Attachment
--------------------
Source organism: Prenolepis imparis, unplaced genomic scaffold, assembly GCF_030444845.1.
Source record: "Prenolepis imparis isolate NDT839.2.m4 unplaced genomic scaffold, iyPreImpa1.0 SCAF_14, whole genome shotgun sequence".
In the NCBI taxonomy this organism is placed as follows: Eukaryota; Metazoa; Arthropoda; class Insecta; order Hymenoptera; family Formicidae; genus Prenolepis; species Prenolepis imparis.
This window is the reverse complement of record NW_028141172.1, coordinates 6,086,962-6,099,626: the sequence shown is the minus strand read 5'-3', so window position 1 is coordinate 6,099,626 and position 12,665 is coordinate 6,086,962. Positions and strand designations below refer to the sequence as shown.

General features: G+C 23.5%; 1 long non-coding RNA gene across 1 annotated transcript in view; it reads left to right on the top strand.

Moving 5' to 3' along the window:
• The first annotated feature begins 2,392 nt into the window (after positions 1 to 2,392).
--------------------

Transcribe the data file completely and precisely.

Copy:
Source organism: Prenolepis imparis, unplaced genomic scaffold, assembly GCF_030444845.1.
Source record: "Prenolepis imparis isolate NDT839.2.m4 unplaced genomic scaffold, iyPreImpa1.0 SCAF_14, whole genome shotgun sequence".
In the NCBI taxonomy this organism is placed as follows: Eukaryota; Metazoa; Arthropoda; class Insecta; order Hymenoptera; family Formicidae; genus Prenolepis; species Prenolepis imparis.
This window is the reverse complement of record NW_028141172.1, coordinates 6,086,962-6,099,626: the sequence shown is the minus strand read 5'-3', so window position 1 is coordinate 6,099,626 and position 12,665 is coordinate 6,086,962. Positions and strand designations below refer to the sequence as shown.

General features: G+C 23.5%; 1 long non-coding RNA gene across 1 annotated transcript in view; it reads left to right on the top strand.

Moving 5' to 3' along the window:
• The first annotated feature begins 2,392 nt into the window (after positions 1 to 2,392).